Currently reading: DS 3 Performance long-term test review: a great driver's hot hatch
Who needs all four wheels on the deck when you can corner on just three?

I can't tell you how great it is to be back in a car that cocks an inside rear wheel.

Since the DS 3 Performance’s ride is firm and the rear in particular is stiff, if I want to mimic a peeing dog, I simply flick the wheel right or left at pace and up goes the back. Hilarious.

It’s useful, too, because if you’re really pressing on, that lifted inside rear makes the back end significantly more agile. But mostly it’s just great, childish fun, and a trait that sets the best driver’s hot hatches apart from the average ones.

I like the suspension set-up in the Performance. Some might say it’s a little too firm for urban driving, but it certainly gives the car focus. The 3 never stops reminding you that it’d rather be out on a B-road. It’s because the damping has a hardened edge to it – the sort that has the body settled back in its default setting fractions of a second after a heavy compression – and because there’s just so much grip. The car’s Michelin Pilot Super Sport tyres are the same sort you get on a Porsche 911, and in the dry, I’d say they really make this car.

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Thanks to their adhesion to the tarmac, even though it isn’t the quickest hot hatch in a straightline, the 3’s overall point-to-point pace really is as good as it gets in this class. Combine the grip of the front wheels with the agility of the back and you can hammer into a corner, hard on the brakes, flick the wheel towards the inside and the car will dart towards the apex like a puppy chasing a thrown ball.

I’m yet to push to the absolute limit – that’s something I’ll be doing on the track in the coming weeks – but at seven or eight-tenths, the 3 is a very enjoyable drive. Whether it can beat the best in class, the Ford Fiesta ST, I can’t say yet (I’ll need to drive them back to back to offer an accurate verdict), but it’s got to be close.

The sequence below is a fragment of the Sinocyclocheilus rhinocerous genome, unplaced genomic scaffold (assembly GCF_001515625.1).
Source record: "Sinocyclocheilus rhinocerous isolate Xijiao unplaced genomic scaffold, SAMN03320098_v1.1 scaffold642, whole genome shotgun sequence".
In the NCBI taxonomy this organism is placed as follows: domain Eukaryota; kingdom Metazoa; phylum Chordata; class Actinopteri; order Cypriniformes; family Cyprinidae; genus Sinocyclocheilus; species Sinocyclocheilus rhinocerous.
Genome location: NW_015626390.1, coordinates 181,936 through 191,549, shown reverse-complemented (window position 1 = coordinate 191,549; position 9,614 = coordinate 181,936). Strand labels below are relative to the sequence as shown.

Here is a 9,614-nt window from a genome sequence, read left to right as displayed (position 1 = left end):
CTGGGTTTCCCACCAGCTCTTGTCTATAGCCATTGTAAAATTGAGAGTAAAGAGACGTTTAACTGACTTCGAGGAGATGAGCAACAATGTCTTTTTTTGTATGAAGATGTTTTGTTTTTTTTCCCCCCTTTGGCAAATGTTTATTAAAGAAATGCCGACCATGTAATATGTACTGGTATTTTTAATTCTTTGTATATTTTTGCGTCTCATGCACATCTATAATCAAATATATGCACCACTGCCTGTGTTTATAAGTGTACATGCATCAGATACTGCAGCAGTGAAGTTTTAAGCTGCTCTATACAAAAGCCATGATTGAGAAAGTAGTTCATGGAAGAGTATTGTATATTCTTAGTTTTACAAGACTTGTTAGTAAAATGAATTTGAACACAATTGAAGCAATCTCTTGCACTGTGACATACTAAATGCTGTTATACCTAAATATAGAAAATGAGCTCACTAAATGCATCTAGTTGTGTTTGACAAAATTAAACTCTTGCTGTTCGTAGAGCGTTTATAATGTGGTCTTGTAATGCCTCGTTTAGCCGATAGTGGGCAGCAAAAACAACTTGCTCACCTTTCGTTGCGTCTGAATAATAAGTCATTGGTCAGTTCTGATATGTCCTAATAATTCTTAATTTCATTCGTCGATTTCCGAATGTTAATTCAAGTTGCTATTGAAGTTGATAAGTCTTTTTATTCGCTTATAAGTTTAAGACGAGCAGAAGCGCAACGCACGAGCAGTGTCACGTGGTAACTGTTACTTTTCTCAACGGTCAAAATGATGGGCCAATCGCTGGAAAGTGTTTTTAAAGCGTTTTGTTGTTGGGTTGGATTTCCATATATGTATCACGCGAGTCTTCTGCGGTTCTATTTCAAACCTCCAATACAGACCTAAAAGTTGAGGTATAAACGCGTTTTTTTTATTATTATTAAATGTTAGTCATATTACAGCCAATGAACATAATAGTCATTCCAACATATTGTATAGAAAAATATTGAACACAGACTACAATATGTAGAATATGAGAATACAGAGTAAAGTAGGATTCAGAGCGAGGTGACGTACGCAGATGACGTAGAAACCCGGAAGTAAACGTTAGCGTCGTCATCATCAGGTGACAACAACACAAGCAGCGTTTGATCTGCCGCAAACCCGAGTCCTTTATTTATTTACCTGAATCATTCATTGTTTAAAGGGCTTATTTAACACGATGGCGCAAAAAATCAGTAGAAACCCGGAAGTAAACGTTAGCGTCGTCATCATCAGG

Price £22,995 Price as tested £23,345 Economy 34.0mpg Faults None Expenses None Last seen 2.11.16


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5wheels 3 February 2017


As many readers here know me for sme years and the fact I was many moons ago a hard assed financially retarded rallyman. For 12 years I raced and emptied my pockets to the greatest thrills and an adrenaline rush that lasted weeks. Reading this irresponsible blah from an overhyped idiot is nothing short of criminal. You DO NOT encourage any driver (not even a rally driver) to attemp peeing dogs mode on public roads. They few who can do this forget the scares it puts through Mrs Bluerince who over reacts to your stupidity and she ploughs into a bunch f folk waiting at a bus stop or at the very least she swerves losses control and wraps her metal broomstick round a tree. AUTOCAR you need to stamp this lunacy out. People do NOT go to buy a set of wheels to practice dog peeing. Why not write about the reality of this French rubbish. It is harsh brash uncomfortable and never relaxing and after 3,000miles things will fall off it and servicing it needs a 2nd mortage and at 35mpg you have to be nuts!
yvesferrer 2 February 2017

Cocking an inside wheel?

Yes, that is fun, on a circuit! or on a private road!
Not being a killjoy, inviting/inciting less experienced drivers to try this trick can lead to serious consequences.
By all means, do it where safety is tightly controlled and make it clear that the fun was not had at potential risk to other road users: a track day, as mentioned? and I will be with you 100%!